Depending on their prosperity or poverty, the Romans lived in a broad array of houses. The poor resided in modest shacks in rural areas or crowded apartments in urban areas. The wealthy resided in expansive country mansions or private residences in the city.
Homes in the City
The majority of individuals in ancient Rome’s cities resided in insulae, which were apartments. Depending on their wealth, the wealthy resided in single-family houses known as domus that ranged in size.
In Roman cities, the great majority of residents resided in insulae, small apartment complexes. Typically three to five floors tall, insulae could accommodate between 30 and 50 people. Individual apartments typically had two compact rooms.
Shops and stores that opened out to the streets were frequently located on the lowest floor of the insulae. The biggest flats were at the bottom, followed by the tiniest. There were many insulae that were poorly built. They might be hazardous locations if they caught fire, and occasionally they might even collapse.
Large single-family residences known as domus were home to the rich aristocracy. Compared to the insulae, these dwellings were much finer. Roman homes typically had a similar layout and spaces. The house’s atrium, which served as the main entrance, was located there. Off to the sides of the atrium may be other rooms, including bedrooms, a dining room, and a kitchen. The office was located beyond the atrium. There was frequently an open garden in the back of the house.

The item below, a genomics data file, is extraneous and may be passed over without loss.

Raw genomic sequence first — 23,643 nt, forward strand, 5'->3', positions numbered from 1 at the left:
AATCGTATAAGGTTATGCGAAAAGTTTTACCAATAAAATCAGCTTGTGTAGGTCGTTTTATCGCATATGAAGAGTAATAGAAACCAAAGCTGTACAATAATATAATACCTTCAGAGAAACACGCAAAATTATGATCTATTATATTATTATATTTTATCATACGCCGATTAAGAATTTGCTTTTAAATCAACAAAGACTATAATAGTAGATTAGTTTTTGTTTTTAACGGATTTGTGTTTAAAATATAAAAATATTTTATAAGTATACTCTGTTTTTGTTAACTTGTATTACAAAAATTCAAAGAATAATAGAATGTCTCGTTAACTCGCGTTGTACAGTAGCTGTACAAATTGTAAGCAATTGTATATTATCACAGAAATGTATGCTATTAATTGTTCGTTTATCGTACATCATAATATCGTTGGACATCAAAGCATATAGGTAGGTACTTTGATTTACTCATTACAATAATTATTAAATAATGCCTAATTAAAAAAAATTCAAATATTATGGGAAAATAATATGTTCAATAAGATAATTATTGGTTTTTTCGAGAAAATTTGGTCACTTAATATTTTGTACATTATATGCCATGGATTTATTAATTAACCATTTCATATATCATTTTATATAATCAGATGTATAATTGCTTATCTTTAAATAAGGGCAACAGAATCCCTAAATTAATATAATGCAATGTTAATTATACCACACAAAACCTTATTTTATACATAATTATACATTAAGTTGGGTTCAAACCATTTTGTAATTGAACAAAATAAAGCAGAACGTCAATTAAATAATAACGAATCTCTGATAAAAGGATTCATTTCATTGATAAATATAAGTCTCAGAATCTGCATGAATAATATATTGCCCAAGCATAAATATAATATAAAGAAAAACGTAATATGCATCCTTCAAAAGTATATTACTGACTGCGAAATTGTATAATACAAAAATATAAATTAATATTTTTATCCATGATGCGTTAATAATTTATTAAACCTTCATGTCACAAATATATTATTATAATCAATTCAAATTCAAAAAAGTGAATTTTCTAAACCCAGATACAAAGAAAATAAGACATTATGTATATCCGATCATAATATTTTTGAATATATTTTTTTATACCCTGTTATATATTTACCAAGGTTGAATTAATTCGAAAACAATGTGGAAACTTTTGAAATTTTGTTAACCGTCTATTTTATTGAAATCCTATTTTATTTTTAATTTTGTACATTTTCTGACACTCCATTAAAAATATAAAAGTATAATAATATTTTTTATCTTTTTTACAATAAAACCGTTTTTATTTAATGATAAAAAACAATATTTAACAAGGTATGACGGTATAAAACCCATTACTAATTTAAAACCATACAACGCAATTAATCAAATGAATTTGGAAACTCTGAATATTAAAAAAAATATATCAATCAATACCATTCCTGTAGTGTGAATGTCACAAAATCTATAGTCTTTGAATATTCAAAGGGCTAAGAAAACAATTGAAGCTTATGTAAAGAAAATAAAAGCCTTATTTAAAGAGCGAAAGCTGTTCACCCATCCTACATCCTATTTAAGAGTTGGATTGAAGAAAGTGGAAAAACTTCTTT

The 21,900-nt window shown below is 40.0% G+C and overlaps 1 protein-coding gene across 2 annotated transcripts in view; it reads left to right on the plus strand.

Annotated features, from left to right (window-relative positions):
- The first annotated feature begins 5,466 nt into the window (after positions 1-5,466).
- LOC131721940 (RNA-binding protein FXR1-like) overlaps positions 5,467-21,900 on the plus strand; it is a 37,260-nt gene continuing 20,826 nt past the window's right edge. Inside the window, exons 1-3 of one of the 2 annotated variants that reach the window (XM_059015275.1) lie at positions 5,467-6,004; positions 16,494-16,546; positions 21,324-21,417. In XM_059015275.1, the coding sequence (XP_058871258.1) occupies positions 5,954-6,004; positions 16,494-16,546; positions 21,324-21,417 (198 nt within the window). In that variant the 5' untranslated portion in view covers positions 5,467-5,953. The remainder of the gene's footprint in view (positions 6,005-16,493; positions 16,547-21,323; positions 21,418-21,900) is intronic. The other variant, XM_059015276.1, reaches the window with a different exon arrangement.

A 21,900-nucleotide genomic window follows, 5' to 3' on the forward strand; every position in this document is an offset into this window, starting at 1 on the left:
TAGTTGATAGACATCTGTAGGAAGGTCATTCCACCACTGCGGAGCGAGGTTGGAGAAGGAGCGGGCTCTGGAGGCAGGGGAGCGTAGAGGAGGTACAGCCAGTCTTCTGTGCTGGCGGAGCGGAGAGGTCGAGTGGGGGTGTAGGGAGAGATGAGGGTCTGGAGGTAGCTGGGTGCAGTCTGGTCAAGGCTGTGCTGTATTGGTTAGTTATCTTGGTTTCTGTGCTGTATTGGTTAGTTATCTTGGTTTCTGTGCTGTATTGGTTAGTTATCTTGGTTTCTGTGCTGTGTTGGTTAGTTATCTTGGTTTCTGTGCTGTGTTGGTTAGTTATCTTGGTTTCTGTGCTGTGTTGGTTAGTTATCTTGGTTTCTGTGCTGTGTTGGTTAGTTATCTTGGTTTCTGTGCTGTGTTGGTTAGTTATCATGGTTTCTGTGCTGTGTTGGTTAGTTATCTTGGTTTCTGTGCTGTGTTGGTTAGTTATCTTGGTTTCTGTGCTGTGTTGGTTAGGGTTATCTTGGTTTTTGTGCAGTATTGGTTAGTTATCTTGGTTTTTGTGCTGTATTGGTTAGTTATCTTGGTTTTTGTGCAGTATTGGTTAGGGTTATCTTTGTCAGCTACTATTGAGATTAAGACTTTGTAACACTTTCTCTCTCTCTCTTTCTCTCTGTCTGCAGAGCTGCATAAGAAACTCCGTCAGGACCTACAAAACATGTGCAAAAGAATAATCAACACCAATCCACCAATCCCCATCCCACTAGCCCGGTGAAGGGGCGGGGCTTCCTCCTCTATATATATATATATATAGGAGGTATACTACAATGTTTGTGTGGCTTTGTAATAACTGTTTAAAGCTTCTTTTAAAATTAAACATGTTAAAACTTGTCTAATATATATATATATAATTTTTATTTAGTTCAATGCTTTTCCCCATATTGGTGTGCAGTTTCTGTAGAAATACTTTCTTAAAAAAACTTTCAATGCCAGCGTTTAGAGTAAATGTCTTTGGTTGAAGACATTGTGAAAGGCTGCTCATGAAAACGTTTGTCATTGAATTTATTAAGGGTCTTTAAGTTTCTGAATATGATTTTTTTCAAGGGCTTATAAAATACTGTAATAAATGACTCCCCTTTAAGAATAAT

Some of the rooms of a typical Roman home are listed below:
Vestibulum – The vestibulum is the home’s opulent foyer. Small shops with doors leading out to the street could be located in rooms on either side of the entrance hall.
Atrium – A welcoming atrium where visitors were welcomed. A small pool used to collect water and an open canopy were common features of the atrium.
Tablinum – The man of the house’s office or living space is called the tablinum.
Triclinium – Dining room in the triclinium. In order to impress visitors who were dining over, this was frequently the most spectacular and ornamented room of the house.
Cubiculum – The bedroom.
Culina – The dining area.
Residences in the Country
The wealthy lived in huge wide residences known as villas, while the poor and slaves lived in modest shacks or cottages in the countryside.
A wealthy Roman family’s villa was frequently bigger and more luxurious than their apartment in the city. They included servants’ quarters, courtyards, bathrooms, swimming pools, storage rooms, workout rooms, and gardens among its numerous rooms. Additionally, they offered contemporary conveniences like heated flooring and indoor plumbing.
Interesting Information Regarding Ancient Rome’s Residences
The Latin term “insulae” means “islands.”
The ostium was the name for a Roman home’s entrance. The door and the doorway were included.
Stone, plaster, and brick were used to construct elegant Roman homes. Their roofs were tiled.
A “villa ubana” was a villa that was easily accessible and located close to Rome. A villa that was remote from Rome and only occasionally visited was referred to as a “villa rustica”.
Rich Romans adorned their dwellings with mosaic tile work, murals, paintings, and sculptures.